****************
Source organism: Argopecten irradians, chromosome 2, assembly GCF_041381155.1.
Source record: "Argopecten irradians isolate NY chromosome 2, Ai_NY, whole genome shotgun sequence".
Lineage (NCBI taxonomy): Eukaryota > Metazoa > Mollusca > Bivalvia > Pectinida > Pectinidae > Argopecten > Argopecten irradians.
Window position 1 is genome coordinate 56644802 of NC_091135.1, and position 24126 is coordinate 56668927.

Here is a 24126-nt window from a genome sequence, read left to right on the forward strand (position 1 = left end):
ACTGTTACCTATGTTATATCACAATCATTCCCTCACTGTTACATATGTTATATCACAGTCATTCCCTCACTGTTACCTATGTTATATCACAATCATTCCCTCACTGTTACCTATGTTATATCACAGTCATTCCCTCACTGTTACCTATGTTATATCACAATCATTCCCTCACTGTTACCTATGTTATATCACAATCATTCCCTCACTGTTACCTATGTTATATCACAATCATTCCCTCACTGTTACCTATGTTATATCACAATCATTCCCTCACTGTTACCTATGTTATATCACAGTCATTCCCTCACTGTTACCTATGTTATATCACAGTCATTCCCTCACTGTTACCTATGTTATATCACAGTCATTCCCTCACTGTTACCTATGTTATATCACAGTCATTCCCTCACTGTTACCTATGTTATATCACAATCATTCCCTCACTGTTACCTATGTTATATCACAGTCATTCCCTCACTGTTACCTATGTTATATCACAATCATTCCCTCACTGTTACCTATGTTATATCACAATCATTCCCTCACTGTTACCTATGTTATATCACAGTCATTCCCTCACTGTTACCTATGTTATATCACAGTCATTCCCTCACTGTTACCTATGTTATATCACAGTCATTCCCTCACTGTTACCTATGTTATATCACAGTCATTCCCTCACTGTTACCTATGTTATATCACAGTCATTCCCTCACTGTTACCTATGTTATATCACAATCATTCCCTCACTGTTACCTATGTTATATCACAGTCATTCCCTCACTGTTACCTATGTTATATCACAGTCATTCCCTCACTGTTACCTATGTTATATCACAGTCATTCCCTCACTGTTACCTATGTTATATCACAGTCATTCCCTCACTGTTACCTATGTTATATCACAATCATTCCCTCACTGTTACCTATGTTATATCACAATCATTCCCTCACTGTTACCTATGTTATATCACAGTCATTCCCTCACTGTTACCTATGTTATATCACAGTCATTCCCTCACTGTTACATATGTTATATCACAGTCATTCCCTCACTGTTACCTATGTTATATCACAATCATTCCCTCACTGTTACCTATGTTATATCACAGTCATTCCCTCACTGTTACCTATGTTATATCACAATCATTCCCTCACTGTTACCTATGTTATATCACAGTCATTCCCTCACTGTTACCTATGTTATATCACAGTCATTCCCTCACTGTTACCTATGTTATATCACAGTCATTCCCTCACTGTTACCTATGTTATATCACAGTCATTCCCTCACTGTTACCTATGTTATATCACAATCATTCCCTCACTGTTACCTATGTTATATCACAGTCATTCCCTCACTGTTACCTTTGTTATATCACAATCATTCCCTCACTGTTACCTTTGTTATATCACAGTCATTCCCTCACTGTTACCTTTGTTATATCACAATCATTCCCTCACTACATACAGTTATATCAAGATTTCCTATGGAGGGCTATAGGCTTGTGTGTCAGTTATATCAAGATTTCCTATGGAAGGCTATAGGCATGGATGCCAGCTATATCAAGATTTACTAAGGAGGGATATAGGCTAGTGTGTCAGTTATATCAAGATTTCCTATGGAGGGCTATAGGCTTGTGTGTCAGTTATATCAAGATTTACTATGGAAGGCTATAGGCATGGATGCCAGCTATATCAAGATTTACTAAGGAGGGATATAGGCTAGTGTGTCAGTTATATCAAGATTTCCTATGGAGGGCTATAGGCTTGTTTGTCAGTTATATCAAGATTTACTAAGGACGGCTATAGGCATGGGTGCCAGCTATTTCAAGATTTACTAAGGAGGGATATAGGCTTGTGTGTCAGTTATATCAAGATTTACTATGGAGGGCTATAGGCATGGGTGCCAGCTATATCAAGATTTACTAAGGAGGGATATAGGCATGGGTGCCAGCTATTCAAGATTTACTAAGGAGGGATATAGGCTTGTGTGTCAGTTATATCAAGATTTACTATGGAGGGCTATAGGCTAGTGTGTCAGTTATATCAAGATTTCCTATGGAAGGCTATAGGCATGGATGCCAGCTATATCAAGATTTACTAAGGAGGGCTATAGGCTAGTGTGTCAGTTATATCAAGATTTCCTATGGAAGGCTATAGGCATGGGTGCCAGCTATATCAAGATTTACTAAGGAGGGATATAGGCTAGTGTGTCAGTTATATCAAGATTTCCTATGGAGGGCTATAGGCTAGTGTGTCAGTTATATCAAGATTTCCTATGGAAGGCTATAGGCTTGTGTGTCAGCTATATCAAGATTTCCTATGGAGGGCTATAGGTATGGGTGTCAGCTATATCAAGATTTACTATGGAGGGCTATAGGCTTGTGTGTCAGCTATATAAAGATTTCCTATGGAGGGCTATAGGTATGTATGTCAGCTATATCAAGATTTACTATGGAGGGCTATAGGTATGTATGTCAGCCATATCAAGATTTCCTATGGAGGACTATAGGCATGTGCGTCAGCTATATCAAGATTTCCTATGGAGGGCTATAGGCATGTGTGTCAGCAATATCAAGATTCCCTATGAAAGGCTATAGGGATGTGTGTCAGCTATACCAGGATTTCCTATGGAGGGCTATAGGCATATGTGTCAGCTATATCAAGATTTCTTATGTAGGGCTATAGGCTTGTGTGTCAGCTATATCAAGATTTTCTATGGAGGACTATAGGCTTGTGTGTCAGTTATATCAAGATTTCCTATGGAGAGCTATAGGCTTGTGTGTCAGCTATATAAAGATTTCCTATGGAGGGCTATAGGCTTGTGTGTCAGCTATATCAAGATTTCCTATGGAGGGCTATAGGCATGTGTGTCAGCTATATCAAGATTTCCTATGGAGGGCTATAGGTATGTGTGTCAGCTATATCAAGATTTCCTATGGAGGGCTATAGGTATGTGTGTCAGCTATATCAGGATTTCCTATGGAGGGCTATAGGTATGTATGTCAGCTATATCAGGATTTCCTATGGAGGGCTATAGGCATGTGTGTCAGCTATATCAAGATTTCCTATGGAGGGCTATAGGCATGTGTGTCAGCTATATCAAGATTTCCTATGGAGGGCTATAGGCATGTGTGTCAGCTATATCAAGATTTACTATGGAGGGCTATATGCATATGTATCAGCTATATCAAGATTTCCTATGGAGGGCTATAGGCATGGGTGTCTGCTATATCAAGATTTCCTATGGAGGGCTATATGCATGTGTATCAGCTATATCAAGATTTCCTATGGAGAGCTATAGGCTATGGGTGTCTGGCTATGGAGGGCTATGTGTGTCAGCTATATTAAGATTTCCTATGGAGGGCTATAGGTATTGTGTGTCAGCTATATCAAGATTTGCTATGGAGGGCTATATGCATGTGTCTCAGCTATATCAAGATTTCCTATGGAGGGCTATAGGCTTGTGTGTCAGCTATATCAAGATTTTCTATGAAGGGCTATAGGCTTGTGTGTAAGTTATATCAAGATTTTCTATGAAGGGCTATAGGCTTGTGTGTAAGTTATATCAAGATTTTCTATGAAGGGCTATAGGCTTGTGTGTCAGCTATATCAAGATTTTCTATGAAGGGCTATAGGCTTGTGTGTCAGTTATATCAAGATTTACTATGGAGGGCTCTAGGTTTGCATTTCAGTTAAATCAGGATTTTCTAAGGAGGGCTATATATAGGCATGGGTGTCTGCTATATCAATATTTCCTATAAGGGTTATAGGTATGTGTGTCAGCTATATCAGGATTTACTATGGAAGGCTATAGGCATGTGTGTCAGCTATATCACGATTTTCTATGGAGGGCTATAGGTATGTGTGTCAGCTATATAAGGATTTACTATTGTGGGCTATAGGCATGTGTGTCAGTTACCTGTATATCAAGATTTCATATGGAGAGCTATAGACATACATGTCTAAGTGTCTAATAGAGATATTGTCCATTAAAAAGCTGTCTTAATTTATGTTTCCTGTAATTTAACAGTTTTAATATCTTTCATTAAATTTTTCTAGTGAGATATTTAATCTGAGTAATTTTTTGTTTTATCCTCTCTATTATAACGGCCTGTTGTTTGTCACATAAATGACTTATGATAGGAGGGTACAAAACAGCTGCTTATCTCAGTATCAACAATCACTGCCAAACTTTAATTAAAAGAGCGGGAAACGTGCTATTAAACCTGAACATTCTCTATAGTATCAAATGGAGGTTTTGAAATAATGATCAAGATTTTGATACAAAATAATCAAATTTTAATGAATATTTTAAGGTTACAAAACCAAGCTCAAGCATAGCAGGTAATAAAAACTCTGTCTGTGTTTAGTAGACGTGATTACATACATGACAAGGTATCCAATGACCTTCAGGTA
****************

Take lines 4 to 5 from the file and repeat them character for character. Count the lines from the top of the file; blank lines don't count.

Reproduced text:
Window position 1 is genome coordinate 56644802 of NC_091135.1, and position 24126 is coordinate 56668927.

Here is a 24126-nt window from a genome sequence, read left to right on the forward strand (position 1 = left end):